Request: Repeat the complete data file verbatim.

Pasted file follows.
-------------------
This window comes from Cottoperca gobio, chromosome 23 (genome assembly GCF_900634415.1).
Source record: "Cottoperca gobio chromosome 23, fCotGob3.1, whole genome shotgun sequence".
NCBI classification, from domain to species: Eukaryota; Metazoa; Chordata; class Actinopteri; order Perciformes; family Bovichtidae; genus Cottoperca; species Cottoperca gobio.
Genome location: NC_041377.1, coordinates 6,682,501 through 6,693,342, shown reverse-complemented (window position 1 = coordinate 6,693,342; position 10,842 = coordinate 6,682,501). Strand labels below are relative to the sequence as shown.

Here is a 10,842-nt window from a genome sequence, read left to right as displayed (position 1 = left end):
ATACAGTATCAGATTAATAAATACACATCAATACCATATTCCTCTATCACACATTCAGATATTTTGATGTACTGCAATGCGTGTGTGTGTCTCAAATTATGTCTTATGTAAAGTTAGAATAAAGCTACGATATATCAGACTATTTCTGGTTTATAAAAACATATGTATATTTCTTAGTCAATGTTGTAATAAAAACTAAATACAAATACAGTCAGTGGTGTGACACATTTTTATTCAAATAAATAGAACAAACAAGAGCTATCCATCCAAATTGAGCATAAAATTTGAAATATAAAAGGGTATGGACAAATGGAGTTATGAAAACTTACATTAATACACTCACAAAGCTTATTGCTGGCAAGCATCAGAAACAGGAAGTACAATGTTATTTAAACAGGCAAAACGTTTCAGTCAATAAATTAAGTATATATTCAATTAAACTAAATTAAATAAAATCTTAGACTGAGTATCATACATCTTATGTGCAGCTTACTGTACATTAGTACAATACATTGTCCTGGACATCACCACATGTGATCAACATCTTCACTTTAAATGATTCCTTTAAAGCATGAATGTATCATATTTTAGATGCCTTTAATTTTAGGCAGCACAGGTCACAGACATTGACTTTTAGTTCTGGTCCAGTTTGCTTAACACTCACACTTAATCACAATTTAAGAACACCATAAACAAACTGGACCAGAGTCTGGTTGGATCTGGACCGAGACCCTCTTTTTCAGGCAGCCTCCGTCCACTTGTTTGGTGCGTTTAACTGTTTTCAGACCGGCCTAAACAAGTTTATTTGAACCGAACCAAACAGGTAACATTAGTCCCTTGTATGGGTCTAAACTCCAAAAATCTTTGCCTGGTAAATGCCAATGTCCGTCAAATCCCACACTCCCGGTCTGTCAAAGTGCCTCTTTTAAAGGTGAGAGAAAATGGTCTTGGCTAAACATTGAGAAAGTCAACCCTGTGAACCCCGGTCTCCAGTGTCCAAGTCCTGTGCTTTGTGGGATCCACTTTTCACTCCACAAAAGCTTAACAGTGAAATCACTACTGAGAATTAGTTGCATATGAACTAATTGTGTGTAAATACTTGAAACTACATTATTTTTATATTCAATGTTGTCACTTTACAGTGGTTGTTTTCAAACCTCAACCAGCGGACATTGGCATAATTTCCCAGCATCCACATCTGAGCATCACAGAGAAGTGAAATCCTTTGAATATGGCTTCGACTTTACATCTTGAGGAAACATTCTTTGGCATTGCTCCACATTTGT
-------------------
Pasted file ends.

This window comes from Cottoperca gobio, chromosome 23 (genome assembly GCF_900634415.1).
Source record: "Cottoperca gobio chromosome 23, fCotGob3.1, whole genome shotgun sequence".
NCBI classification, from domain to species: Eukaryota; Metazoa; Chordata; class Actinopteri; order Perciformes; family Bovichtidae; genus Cottoperca; species Cottoperca gobio.
Genome location: NC_041377.1, coordinates 6,682,501 through 6,693,342, shown reverse-complemented (window position 1 = coordinate 6,693,342; position 10,842 = coordinate 6,682,501). Strand labels below are relative to the sequence as shown.

Here is a 10,842-nt window from a genome sequence, read left to right as displayed (position 1 = left end):
ATACAGTATCAGATTAATAAATACACATCAATACCATATTCCTCTATCACACATTCAGATATTTTGATGTACTGCAATGCGTGTGTGTGTCTCAAATTATGTCTTATGTAAAGTTAGAATAAAGCTACGATATATCAGACTATTTCTGGTTTATAAAAACATATGTATATTTCTTAGTCAATGTTGTAATAAAAACTAAATACAAATACAGTCAGTGGTGTGACACATTTTTATTCAAATAAATAGAACAAACAAGAGCTATCCATCCAAATTGAGCATAAAATTTGAAATATAAAAGGGTATGGACAAATGGAGTTATGAAAACTTACATTAATACACTCACAAAGCTTATTGCTGGCAAGCATCAGAAACAGGAAGTACAATGTTATTTAAACAGGCAAAACGTTTCAGTCAATAAATTAAGTATATATTCAATTAAACTAAATTAAATAAAATCTTAGACTGAGTATCATACATCTTATGTGCAGCTTACTGTACATTAGTACAATACATTGTCCTGGACATCACCACATGTGATCAACATCTTCACTTTAAATGATTCCTTTAAAGCATGAATGTATCATATTTTAGATGCCTTTAATTTTAGGCAGCACAGGTCACAGACATTGACTTTTAGTTCTGGTCCAGTTTGCTTAACACTCACACTTAATCACAATTTAAGAACACCATAAACAAACTGGACCAGAGTCTGGTTGGATCTGGACCGAGACCCTCTTTTTCAGGCAGCCTCCGTCCACTTGTTTGGTGCGTTTAACTGTTTTCAGACCGGCCTAAACAAGTTTATTTGAACCGAACCAAACAGGTAACATTAGTCCCTTGTATGGGTCTAAACTCCAAAAATCTTTGCCTGGTAAATGCCAATGTCCGTCAAATCCCACACTCCCGGTCTGTCAAAGTGCCTCTTTTAAAGGTGAGAGAAAATGGTCTTGGCTAAACATTGAGAAAGTCAACCCTGTGAACCCCGGTCTCCAGTGTCCAAGTCCTGTGCTTTGTGGGATCCACTTTTCACTCCACAAAAGCTTAACAGTGAAATCACTACTGAGAATTAGTTGCATATGAACTAATTGTGTGTAAATACTTGAAACTACATTATTTTTATATTCAATGTTGTCACTTTACAGTGGTTGTTTTCAAACCTCAACCAGCGGACATTGGCATAATTTCCCAGCATCCACATCTGAGCATCACAGAGAAGTGAAATCCTTTGAATATGGCTTCGACTTTACATCTTGAGGAAACATTCTTTGGCATTGCTCCACATTTGT